186. epoksi Says:

    In fact, images might make users even skip the first results to go to the relevant image.

  187. Voucher Codes UK Says:

    We still get quite a bit of traffic even if some of our landing pages are on page 2, but yes the higher up on the first page the better providing we have good enough meta description

  188. Mike Glover | SEO Services Says:

    Anyone else find this truly disturbing that NO ONE has done any formal studies on this since 2006? Or that Google has not released their own data on this?

  189. Why You Must be the First, in Google’s Search Results at Least! | Instant paying ptc sites,Paying ptc,Best ptc sites,ptc sites Says:

    [...] This is a very hot topic, but strangely there it not a large amount of research around it. The most reliable study so far comes from the Cornell University. They used an eye tracking technology to discover what percentage of users would click on each of the 10 results appearing on the first page of Google for certain topics. The results, at least my opinion, are pretty shocking, as the image below illustrates (image via SEO Researcher): [...]

  190. El blog de LogoRapid: diseño útil para las empresas » Blog Archive » SEO: factores para generar ventas Says:

    [...] (Fuente: http://www.seoresearcher.com/distribution-of-clicks-on-googles-serps-and-eye-tracking-analysis.htm) [...]

  191. Kyle Logue Says:

    This is a really interesting study. It’s nice to see that some people actually take the time to really study what people look at when using search engines.

  192. Copy and paste Says:

    Useful study. Who could think that #8 position gets less clicks than #10. Something to work on :)

  193. Sabine Says:

    One thing people should think of:

    Is the searcher looking for an information or to buy?
    I know from own research, that as for information, above click distribution is perfectly right, but when it comes to a case, in which the searcher is looking for a good deal and is looking for a product to buy, he will research all top results including second page. The higher value the product has, the more research will be conducted and will therefore attrackt clicks to all the top ranking pages in SERPS.

  194. Scraper Web Dude Says:

    You guys complaining about the innacuracy about this study make it look as useless. I do find it quie insightful even though I’m sure there are deeper studies. The fact that they were not “really” searching for anything won’t necesarily move the balance towards the first results. They probably had a minimum time so they would search just from boredom anyway.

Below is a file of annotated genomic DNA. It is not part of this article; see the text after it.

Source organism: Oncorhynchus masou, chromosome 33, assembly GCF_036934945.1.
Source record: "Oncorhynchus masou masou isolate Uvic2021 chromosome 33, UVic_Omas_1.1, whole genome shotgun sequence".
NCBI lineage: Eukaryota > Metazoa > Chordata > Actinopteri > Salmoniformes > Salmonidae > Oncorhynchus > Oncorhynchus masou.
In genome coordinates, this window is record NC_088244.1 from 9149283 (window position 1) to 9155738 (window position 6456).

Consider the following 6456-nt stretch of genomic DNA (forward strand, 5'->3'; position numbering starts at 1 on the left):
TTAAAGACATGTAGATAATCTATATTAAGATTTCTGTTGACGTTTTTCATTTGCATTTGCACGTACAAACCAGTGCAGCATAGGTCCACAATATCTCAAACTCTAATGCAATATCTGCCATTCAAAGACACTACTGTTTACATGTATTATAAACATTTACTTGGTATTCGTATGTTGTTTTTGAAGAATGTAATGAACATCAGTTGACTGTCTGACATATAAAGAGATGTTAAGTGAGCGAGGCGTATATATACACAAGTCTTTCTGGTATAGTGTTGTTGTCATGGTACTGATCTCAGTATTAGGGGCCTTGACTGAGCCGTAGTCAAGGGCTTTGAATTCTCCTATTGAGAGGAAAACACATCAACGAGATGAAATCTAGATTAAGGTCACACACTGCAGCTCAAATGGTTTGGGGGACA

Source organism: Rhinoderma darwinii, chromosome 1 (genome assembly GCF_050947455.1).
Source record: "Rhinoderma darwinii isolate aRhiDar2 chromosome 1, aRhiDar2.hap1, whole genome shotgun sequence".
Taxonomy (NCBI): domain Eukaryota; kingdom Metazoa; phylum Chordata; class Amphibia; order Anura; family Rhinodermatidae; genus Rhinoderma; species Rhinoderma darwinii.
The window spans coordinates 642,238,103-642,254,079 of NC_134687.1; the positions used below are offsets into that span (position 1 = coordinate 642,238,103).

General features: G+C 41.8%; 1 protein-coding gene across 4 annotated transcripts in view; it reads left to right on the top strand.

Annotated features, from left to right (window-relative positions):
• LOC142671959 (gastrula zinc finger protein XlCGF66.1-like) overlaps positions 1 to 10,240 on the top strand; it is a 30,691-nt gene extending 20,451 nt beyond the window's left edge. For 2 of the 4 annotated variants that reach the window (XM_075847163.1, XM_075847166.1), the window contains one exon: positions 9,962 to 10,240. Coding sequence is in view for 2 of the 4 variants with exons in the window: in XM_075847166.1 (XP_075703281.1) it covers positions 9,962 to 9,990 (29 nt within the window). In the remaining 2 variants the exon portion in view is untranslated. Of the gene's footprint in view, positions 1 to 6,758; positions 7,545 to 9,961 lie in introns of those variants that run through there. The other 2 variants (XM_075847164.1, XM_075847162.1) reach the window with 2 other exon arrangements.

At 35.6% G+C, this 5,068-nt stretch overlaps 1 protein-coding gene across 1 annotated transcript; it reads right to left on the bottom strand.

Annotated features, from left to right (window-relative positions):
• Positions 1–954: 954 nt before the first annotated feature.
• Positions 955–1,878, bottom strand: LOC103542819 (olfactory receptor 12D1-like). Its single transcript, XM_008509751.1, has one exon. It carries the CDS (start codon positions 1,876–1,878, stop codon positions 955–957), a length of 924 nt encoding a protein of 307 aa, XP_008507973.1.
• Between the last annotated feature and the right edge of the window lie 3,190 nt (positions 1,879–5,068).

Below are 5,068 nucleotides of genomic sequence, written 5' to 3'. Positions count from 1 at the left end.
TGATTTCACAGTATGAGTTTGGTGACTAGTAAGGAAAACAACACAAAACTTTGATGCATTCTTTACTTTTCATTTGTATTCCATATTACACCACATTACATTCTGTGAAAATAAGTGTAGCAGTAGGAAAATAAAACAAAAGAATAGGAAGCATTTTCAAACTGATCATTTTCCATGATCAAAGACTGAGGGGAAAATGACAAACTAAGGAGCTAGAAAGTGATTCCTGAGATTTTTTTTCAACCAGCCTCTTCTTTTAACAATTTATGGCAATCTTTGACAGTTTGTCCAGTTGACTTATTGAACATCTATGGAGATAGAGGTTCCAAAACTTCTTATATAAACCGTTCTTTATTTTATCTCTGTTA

195. iskele Says:

    I believe there are more eye-tracking studies including those ones covering more than the 1st page of search results. I used this one because it was ‘approved’ by Google – I found it among the ‘Papers by Googlers’ at Google Labs: labs.google.com/papers.html

  196. IN: The disembodied search and other weapons of Mass Distraction « Says:

    [...] term “Noise” reflects the biological component of the interaction in the way the user scans his informational environment . The manner in which Google returns a page adapted to the communication-hungry organism is based on [...]

  197. Impact of Rankings on SERP CTR | DEJAN SEO Says:

    [...] clickthrough rates (CTR) in search engine result pages (SERP) and most SEO companies still quote outdated information which may not even be relevant anymore. Dejan SEO team has performed new research in this field in [...]

  198. How Google is Killing Residential Solar Power | One Block Off the Grid: The Smart New Way to Go Solar Says:

    [...] [Source: SEO Researcher] [...]

  199. Why is SEO important to Small Business ?SEOhatch Says:

    [...] having a presence on the search engine results page, or SERPs, you significantly decrease your company’s visibility. I like to describe search engine results and internet traffic as a [...]

  200. Why is SEO important to Small Business ?SEOhatch Says:

    [...] having a presence on the search engine results page, or SERPs, you significantly decrease your company’s visibility. I like to describe search engine results and internet traffic as a [...]